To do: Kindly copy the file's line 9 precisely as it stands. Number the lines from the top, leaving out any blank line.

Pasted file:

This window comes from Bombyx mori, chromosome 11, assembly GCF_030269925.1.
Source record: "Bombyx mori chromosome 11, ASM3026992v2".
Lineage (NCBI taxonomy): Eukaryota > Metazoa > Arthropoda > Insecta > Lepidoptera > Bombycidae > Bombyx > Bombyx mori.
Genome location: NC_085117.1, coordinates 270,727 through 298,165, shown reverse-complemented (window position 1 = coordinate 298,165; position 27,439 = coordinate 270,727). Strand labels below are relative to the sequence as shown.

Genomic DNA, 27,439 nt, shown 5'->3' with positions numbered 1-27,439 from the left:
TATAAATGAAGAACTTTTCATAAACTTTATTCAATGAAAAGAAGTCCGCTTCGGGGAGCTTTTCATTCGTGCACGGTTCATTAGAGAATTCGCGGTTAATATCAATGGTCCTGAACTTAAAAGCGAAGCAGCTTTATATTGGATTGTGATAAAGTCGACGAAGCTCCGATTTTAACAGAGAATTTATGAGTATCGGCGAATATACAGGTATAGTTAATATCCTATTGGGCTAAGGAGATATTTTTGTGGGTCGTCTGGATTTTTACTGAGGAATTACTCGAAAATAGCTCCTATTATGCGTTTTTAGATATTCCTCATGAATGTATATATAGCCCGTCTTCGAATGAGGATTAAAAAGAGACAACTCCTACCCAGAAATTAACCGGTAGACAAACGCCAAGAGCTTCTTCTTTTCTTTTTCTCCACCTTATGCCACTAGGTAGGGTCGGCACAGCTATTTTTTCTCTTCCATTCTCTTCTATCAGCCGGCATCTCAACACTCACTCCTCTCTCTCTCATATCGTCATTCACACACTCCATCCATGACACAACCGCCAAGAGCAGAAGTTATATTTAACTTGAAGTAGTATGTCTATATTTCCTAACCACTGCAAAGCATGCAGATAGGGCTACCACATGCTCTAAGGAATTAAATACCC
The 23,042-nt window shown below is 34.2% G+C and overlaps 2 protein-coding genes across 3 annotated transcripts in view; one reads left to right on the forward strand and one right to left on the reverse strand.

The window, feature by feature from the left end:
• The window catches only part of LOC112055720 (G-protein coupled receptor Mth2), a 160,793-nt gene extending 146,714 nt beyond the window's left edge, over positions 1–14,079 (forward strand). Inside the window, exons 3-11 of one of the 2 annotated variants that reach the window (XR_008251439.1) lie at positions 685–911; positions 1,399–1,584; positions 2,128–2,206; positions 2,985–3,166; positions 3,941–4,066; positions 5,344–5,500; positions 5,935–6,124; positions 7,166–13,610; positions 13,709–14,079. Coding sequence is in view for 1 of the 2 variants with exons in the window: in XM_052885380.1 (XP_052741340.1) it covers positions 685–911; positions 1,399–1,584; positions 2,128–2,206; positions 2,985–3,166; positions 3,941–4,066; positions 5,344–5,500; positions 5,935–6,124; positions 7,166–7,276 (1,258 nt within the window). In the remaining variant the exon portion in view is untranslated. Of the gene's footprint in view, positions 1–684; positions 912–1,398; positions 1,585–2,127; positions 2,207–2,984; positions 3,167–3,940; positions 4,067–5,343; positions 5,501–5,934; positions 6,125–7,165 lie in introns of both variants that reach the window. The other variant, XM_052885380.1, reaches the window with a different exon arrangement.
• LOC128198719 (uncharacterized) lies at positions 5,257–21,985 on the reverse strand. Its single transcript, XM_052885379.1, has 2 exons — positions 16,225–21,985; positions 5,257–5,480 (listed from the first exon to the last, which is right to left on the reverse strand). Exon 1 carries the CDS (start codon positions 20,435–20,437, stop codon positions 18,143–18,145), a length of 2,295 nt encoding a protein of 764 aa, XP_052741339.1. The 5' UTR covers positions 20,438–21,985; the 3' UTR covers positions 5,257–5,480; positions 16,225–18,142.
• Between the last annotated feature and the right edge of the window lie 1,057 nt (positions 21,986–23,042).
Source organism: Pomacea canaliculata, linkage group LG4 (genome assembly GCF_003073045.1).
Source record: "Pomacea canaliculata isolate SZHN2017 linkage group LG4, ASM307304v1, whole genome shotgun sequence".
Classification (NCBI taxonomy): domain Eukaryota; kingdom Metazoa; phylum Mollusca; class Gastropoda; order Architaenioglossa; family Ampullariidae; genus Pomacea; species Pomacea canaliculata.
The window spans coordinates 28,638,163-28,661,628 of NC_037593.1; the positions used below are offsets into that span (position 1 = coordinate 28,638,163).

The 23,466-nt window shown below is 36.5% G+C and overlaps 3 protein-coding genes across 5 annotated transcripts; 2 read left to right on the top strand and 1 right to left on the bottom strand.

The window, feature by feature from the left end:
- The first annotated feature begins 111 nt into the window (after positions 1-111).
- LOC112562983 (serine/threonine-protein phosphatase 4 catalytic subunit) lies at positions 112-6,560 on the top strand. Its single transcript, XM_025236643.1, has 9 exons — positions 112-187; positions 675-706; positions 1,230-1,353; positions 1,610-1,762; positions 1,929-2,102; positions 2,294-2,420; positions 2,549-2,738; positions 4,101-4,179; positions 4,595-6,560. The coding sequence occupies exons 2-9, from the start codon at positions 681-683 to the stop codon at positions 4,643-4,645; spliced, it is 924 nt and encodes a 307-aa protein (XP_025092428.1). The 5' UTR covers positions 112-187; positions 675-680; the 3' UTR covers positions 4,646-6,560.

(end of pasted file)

• The window catches only part of LOC112055720 (G-protein coupled receptor Mth2), a 160,793-nt gene extending 146,714 nt beyond the window's left edge, over positions 1–14,079 (forward strand). Inside the window, exons 3-11 of one of the 2 annotated variants that reach the window (XR_008251439.1) lie at positions 685–911; positions 1,399–1,584; positions 2,128–2,206; positions 2,985–3,166; positions 3,941–4,066; positions 5,344–5,500; positions 5,935–6,124; positions 7,166–13,610; positions 13,709–14,079. Coding sequence is in view for 1 of the 2 variants with exons in the window: in XM_052885380.1 (XP_052741340.1) it covers positions 685–911; positions 1,399–1,584; positions 2,128–2,206; positions 2,985–3,166; positions 3,941–4,066; positions 5,344–5,500; positions 5,935–6,124; positions 7,166–7,276 (1,258 nt within the window). In the remaining variant the exon portion in view is untranslated. Of the gene's footprint in view, positions 1–684; positions 912–1,398; positions 1,585–2,127; positions 2,207–2,984; positions 3,167–3,940; positions 4,067–5,343; positions 5,501–5,934; positions 6,125–7,165 lie in introns of both variants that reach the window. The other variant, XM_052885380.1, reaches the window with a different exon arrangement.